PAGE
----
On getting the kit unpacked we are struck by the sheer beauty of these crystal clear shells, they look absolutely gorgeous. But, after a few quick taps around the kit it seems they do not sound quite perfect straight out of the box, as to be expected when a kit has been shipped all the way from mainland Europe, so we need to indulge in a litle tuning.
Before this, the smaller of the two toms has a lug fixing screw which has come adrift - of course even before hearing it rattling around we can see this clearly through the shell!
"The slightest tap on the side of the shell can trigger a long and sustained sound from the shell alone"
Once the batter head is removed (to allow the screw to be put back in place), this provides us with the perfect opportunity to check out that 'double 45' bearing edge.
This edge is indeed rounded, only slightly though, and is precisely cut and well-finished. Once the Philips screw is tightened and other lug fixing screws checked, the head can now go back on the drum and we can tune it.
Achieving an even pitch and pitch interval is easy - these are extremely quick to tune and we would imagine the consistency of the shell material will certainly help here. As for consistency, it's highly likely that a 12" tom from another Pearl Crystal Beat will sound exactly the same as one of the review models.
Sat behind the kit for the first time is slightly unnerving - being exposed and able to see right through the drums, viewing a reversed Pearl logo and beyond, is a new experience.
Apart from the obvious see-right-through shells, one of the most noticeable aspects is how much heavier each drum is in comparison to wood. Even our old 22" maple bass drum, with its lumpy steel tom mount, can't compete with the mass of this 20" bass drum - for a 20" kick, it's heavy!
The second thing which takes us by surprise is just how loud the drums are - with just the slightest tap on the side of the shell, this can trigger a long and sustained sound from the shell alone - this is especially noticeable on the floor tom which we expected to project like crazy.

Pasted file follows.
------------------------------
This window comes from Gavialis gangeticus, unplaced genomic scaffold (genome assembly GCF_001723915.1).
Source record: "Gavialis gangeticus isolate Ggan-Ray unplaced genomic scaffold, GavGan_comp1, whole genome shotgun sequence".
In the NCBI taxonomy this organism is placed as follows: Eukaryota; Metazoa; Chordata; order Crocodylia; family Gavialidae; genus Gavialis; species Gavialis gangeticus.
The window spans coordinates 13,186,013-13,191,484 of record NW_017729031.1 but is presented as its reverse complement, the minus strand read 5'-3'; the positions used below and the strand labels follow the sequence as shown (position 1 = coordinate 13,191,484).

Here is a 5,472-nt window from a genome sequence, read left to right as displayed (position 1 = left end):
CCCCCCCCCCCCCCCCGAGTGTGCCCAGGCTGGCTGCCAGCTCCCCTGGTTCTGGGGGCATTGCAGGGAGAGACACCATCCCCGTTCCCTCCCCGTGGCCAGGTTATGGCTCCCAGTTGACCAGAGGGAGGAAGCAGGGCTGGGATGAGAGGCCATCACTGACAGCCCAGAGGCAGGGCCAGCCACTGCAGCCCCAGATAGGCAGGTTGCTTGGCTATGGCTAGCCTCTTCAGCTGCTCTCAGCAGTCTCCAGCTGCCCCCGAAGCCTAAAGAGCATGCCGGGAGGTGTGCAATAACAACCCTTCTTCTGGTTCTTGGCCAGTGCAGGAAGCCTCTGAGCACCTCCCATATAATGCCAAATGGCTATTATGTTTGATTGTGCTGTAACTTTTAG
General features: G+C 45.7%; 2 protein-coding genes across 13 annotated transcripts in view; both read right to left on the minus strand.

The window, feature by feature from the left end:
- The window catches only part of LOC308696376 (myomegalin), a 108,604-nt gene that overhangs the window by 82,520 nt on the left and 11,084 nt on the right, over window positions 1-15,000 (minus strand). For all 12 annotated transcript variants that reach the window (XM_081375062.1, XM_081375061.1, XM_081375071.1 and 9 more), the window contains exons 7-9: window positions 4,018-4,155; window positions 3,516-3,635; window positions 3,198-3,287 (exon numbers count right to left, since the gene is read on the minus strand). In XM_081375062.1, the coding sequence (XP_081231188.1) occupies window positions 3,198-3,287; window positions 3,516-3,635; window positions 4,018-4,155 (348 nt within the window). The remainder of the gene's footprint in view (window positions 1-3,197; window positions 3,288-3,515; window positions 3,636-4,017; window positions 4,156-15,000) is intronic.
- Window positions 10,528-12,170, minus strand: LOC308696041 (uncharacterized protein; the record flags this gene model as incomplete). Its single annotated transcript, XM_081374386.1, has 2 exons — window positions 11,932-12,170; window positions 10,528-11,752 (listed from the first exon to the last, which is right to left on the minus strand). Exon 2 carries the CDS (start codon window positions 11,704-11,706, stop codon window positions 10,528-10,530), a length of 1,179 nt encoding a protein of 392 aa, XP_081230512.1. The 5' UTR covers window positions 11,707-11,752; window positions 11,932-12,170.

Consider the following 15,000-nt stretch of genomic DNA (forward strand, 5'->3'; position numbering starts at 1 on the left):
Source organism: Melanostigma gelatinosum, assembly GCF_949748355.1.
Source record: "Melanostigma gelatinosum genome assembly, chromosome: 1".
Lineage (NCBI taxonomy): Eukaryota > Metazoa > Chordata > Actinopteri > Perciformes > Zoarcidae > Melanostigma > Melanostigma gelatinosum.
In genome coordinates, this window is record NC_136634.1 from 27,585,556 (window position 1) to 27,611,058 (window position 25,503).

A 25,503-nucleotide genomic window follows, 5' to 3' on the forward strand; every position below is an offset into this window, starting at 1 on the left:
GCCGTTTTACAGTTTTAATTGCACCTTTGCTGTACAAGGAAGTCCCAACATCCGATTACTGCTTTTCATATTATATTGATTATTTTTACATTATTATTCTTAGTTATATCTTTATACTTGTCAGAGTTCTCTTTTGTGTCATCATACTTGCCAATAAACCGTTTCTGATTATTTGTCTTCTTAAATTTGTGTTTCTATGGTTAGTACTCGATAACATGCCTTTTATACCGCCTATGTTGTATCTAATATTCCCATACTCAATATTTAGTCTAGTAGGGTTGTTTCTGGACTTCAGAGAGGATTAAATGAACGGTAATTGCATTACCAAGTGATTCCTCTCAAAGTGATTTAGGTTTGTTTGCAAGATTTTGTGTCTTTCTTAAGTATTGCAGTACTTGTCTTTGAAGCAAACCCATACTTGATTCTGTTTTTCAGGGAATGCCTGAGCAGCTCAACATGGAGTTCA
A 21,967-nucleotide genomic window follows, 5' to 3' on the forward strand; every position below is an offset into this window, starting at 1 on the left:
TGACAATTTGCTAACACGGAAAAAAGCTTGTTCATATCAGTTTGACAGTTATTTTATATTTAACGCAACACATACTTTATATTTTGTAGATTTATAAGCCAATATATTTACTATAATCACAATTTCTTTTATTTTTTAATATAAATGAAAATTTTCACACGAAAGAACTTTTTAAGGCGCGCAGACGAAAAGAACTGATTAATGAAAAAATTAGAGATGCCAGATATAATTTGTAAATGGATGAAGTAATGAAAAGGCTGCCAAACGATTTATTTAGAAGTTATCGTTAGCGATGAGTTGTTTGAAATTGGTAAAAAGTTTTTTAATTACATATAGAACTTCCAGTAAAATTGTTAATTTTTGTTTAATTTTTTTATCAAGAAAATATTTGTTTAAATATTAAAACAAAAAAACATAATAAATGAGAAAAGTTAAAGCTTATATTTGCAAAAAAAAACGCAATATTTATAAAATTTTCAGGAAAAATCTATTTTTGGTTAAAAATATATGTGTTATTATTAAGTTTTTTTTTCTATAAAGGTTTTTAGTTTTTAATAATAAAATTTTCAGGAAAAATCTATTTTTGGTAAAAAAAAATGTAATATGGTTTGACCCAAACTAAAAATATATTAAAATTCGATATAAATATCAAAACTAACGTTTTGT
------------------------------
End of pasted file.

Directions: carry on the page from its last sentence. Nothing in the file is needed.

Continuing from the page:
As well as an abundance of volume, this and the other toms here are surprisingly rich, warm and not at all brash as you might expect from acrylic. Just a couple of pedal strikes demonstrates the head tension is far too high on the kick - nice pedal rebound though!
After reducing the batter tension considerably, to just over the wrinkle stage and bringing down the front head a touch too, a further pedal hit triggers a strange overtone.
As we quickly discover, this is caused by a lug on the batter which we omitted to slacken off. Adjusted, this transforms the kick into a well-rounded punchy bass drum while also retaining a decent pedal rebound.
This drum packs some punch. It has litle in the way of any overtones, instead producing a clear defined wallop which is chopped off in an instant, leaving a barely audible overtone from the shell itself.
With the toms pitched high for jazz or low for rock and anywhere in between for a host of different genres, these respond well and sound impressive.